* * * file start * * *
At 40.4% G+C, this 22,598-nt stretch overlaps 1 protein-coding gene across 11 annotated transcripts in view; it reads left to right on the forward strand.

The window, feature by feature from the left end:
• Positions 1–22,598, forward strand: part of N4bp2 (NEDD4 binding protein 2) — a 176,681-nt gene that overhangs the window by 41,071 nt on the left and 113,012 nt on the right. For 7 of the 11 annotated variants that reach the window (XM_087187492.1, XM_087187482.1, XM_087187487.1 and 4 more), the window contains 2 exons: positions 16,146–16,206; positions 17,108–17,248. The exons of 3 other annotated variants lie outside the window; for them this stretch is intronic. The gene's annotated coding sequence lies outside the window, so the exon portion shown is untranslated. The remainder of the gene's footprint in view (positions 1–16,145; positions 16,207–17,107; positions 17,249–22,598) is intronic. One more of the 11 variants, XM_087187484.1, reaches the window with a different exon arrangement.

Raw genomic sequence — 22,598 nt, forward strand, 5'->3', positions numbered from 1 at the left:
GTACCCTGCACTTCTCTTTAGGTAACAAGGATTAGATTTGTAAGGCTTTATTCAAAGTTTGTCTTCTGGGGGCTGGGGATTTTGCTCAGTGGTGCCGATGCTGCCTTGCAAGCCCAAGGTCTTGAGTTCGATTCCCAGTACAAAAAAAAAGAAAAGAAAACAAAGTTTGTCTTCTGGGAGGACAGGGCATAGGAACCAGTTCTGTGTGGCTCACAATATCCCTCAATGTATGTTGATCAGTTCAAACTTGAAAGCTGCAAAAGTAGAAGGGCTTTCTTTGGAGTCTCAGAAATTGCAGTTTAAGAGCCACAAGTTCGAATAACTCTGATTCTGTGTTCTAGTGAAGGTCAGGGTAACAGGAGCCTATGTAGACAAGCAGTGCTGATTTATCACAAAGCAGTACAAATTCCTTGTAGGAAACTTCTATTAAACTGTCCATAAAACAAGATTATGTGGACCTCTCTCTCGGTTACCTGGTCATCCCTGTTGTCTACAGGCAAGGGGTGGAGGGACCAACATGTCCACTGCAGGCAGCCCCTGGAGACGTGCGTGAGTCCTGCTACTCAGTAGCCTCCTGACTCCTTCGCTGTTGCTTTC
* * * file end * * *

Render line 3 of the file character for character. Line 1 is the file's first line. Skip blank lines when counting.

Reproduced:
• Positions 1–22,598, forward strand: part of N4bp2 (NEDD4 binding protein 2) — a 176,681-nt gene that overhangs the window by 41,071 nt on the left and 113,012 nt on the right. For 7 of the 11 annotated variants that reach the window (XM_087187492.1, XM_087187482.1, XM_087187487.1 and 4 more), the window contains 2 exons: positions 16,146–16,206; positions 17,108–17,248. The exons of 3 other annotated variants lie outside the window; for them this stretch is intronic. The gene's annotated coding sequence lies outside the window, so the exon portion shown is untranslated. The remainder of the gene's footprint in view (positions 1–16,145; positions 16,207–17,107; positions 17,249–22,598) is intronic. One more of the 11 variants, XM_087187484.1, reaches the window with a different exon arrangement.